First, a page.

Once Exim is up and running, there are a few things that must be done regularly to ensure that it keeps on handling your mail the way you want it to. How much regular attention it needs very much depends on the nature of your installation and the volume of mail you are handling.
One thing you might want to do is to watch what Exim is actually in the process of doing or what it has just done. You can check up on Exim processes using the exiwhat utility and you can read the log files directly, or use the Exim monitor to display a rolling main log. A utility script called exigrep provides a packaged way of extracting log entries for messages that match a given pattern.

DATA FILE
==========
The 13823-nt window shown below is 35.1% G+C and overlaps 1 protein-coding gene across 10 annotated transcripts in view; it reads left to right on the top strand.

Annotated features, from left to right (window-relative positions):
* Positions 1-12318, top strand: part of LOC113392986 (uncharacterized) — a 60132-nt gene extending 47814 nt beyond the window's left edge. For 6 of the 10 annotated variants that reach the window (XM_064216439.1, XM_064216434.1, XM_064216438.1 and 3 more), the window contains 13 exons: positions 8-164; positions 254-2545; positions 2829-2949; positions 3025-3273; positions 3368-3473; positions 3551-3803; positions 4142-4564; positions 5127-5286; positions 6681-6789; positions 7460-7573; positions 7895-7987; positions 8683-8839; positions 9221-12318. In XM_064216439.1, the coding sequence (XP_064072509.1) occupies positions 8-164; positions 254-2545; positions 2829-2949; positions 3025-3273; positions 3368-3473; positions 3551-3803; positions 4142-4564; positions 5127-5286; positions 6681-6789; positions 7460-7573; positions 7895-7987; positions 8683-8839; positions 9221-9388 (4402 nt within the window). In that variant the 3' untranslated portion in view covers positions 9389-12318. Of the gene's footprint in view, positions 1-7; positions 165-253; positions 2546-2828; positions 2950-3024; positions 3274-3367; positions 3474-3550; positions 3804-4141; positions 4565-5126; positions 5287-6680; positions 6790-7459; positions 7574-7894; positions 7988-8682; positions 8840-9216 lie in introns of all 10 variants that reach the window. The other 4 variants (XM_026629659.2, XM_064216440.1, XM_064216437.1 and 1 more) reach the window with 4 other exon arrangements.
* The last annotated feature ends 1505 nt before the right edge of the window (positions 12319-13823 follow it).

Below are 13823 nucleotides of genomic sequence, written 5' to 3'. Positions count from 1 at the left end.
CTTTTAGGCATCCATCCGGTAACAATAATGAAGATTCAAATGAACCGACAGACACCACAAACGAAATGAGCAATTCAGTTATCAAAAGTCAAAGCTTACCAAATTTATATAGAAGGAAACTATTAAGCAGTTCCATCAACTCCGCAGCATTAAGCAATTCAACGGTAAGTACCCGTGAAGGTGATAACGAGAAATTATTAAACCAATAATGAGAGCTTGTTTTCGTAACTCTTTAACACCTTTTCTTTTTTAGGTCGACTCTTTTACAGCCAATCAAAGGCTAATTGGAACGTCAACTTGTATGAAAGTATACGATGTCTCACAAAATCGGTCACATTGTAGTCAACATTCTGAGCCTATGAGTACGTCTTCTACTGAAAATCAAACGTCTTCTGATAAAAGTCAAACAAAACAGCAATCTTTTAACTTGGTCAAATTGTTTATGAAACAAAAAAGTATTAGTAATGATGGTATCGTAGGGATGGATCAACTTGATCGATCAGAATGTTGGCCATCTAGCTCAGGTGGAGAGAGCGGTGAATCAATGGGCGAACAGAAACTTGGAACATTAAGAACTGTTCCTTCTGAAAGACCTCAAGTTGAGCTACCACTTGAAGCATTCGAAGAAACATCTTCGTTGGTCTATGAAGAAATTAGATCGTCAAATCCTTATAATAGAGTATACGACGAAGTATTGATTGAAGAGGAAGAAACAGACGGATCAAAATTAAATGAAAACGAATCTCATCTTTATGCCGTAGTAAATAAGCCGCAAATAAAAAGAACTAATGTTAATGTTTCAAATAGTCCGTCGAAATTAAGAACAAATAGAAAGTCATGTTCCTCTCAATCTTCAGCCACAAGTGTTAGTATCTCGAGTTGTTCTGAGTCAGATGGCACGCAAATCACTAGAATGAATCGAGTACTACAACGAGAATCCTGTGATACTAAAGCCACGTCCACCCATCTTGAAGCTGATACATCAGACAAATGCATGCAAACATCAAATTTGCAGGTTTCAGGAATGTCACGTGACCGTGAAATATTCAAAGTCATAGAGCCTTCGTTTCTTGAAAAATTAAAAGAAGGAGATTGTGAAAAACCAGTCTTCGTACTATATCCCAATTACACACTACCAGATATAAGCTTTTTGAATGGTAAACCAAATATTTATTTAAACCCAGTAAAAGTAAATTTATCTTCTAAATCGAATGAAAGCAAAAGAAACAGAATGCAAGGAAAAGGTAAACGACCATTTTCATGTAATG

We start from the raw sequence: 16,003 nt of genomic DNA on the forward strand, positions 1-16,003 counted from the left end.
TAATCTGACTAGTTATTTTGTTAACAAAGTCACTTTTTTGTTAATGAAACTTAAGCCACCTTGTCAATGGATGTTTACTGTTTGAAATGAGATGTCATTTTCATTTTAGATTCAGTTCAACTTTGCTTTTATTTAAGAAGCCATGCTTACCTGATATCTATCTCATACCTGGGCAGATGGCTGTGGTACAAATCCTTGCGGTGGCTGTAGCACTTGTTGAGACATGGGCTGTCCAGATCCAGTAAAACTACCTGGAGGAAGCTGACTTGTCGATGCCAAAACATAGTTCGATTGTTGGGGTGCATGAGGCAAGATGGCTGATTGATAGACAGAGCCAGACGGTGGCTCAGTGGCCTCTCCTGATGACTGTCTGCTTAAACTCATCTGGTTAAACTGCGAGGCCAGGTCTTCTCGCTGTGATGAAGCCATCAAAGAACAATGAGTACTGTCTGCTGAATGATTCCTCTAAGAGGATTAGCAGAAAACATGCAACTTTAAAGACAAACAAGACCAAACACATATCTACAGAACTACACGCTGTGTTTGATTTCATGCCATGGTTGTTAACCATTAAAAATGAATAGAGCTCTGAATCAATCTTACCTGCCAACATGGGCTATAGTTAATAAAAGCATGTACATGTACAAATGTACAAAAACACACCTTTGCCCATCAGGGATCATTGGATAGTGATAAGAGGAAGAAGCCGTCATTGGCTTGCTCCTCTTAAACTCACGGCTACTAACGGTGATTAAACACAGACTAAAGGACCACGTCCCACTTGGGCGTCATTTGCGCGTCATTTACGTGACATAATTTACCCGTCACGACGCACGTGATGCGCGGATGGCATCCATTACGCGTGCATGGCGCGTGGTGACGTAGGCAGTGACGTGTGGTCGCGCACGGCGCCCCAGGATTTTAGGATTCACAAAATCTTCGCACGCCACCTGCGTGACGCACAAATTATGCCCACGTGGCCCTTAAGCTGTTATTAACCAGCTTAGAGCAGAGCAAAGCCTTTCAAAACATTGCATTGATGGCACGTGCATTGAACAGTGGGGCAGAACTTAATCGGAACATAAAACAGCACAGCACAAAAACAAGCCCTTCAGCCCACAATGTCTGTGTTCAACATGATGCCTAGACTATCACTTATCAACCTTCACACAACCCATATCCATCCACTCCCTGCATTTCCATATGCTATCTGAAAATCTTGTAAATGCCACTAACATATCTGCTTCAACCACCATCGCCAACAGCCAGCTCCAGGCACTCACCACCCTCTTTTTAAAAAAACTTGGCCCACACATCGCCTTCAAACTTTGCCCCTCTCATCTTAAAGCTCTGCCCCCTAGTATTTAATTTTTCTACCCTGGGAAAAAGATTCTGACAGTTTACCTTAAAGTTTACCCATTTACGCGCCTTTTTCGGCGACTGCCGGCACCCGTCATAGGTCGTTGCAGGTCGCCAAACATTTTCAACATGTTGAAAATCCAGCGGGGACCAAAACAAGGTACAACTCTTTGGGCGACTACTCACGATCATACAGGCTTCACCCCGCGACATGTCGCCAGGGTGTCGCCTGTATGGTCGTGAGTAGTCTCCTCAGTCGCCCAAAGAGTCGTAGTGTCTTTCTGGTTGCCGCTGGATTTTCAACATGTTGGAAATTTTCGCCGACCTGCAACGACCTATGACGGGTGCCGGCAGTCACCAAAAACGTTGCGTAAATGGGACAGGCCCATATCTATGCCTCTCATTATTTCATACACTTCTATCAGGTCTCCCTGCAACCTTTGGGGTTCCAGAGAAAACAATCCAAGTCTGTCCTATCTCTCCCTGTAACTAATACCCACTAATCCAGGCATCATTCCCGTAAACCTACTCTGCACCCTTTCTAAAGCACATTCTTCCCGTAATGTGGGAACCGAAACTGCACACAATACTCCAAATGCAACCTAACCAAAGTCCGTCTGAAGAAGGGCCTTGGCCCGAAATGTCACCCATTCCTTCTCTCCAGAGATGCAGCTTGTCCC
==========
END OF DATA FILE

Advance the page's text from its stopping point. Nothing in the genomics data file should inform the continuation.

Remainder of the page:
Log files can become very large; normally they are “cycled” on a regular (often daily) basis so that logs for previous days can be compressed. Some operating systems have standard procedures for cycling log files; for those that do not, a utility script called exicyclog is provided.
In this chapter, we describe Exim’s logging mechanism, the format of the entries that are written when messages are received or delivered, and the options you can use to control what is logged. The available utilities for extracting and displaying log information are also described. After that, the facilities for finding out what Exim processes are doing are covered, including use of the Exim monitor, which is an X11 application for Exim administration. Finally, there is a discussion of the maintenance ...